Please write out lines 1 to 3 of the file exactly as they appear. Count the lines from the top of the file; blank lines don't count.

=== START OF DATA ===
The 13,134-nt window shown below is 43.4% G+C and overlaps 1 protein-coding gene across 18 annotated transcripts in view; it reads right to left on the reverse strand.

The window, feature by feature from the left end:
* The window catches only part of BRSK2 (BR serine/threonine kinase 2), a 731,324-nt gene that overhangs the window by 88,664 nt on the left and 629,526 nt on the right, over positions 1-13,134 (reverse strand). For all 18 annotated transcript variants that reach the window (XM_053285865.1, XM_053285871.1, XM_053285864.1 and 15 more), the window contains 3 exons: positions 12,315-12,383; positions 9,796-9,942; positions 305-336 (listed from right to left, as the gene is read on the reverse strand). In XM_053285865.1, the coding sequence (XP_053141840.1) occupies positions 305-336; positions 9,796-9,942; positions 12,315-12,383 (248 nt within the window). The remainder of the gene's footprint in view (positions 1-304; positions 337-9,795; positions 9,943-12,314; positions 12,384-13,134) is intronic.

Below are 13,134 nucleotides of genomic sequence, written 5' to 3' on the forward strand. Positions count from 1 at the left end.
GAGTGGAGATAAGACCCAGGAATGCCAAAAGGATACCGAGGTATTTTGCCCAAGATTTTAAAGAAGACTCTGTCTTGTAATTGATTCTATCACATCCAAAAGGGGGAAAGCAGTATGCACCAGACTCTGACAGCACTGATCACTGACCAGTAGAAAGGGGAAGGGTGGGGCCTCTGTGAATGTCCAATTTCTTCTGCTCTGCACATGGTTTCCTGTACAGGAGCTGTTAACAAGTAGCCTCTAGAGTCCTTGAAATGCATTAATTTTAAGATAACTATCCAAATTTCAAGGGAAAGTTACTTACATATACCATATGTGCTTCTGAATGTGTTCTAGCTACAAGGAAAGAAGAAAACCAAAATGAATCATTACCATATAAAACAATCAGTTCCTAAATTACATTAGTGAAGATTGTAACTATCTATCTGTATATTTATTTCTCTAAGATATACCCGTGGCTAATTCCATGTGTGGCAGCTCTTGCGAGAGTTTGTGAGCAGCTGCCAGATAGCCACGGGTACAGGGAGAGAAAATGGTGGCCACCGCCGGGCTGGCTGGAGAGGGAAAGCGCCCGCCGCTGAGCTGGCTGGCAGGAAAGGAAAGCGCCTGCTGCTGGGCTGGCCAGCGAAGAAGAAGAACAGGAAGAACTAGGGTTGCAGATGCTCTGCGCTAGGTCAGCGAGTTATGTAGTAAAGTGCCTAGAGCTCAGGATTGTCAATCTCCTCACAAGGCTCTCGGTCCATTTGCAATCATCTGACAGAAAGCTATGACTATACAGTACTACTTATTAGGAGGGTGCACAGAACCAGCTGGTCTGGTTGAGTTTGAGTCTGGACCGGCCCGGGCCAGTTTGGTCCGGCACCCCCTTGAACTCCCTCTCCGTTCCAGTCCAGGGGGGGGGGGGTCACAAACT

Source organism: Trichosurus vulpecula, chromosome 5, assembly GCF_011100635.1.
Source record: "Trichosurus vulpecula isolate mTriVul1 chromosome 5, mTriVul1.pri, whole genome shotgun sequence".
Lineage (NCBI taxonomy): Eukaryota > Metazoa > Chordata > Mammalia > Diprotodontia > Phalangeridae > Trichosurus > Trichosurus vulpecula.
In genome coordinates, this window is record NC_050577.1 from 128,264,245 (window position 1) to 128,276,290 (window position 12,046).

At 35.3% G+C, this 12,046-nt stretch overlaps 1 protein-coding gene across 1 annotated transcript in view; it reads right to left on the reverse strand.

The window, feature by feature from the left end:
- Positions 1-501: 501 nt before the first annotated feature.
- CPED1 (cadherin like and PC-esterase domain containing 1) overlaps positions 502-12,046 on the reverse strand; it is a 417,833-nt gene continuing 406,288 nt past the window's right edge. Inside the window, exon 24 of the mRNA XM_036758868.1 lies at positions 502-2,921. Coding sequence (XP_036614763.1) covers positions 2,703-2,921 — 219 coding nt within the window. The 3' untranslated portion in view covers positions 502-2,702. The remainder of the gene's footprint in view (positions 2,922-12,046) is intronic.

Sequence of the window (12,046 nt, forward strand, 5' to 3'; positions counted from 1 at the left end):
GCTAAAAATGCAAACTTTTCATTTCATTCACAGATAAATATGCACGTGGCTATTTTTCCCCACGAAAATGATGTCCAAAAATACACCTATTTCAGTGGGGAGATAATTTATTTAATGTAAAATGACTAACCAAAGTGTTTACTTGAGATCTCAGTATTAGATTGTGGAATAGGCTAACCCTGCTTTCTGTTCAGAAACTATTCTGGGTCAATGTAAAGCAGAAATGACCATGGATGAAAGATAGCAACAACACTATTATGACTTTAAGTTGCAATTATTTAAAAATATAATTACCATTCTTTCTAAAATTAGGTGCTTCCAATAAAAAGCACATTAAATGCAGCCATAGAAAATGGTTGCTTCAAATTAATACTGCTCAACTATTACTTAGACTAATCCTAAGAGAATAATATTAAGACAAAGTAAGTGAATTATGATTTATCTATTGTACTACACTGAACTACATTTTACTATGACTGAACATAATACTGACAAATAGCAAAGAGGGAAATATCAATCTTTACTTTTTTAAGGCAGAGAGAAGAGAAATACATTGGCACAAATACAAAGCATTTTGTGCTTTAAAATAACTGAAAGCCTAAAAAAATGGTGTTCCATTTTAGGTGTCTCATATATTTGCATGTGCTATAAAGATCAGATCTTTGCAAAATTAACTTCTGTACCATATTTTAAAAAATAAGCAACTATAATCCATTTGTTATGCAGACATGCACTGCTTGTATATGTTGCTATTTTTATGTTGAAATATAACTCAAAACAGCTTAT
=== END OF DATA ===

The 13,134-nt window shown below is 43.4% G+C and overlaps 1 protein-coding gene across 18 annotated transcripts in view; it reads right to left on the reverse strand.

The window, feature by feature from the left end:
* The window catches only part of BRSK2 (BR serine/threonine kinase 2), a 731,324-nt gene that overhangs the window by 88,664 nt on the left and 629,526 nt on the right, over positions 1-13,134 (reverse strand). For all 18 annotated transcript variants that reach the window (XM_053285865.1, XM_053285871.1, XM_053285864.1 and 15 more), the window contains 3 exons: positions 12,315-12,383; positions 9,796-9,942; positions 305-336 (listed from right to left, as the gene is read on the reverse strand). In XM_053285865.1, the coding sequence (XP_053141840.1) occupies positions 305-336; positions 9,796-9,942; positions 12,315-12,383 (248 nt within the window). The remainder of the gene's footprint in view (positions 1-304; positions 337-9,795; positions 9,943-12,314; positions 12,384-13,134) is intronic.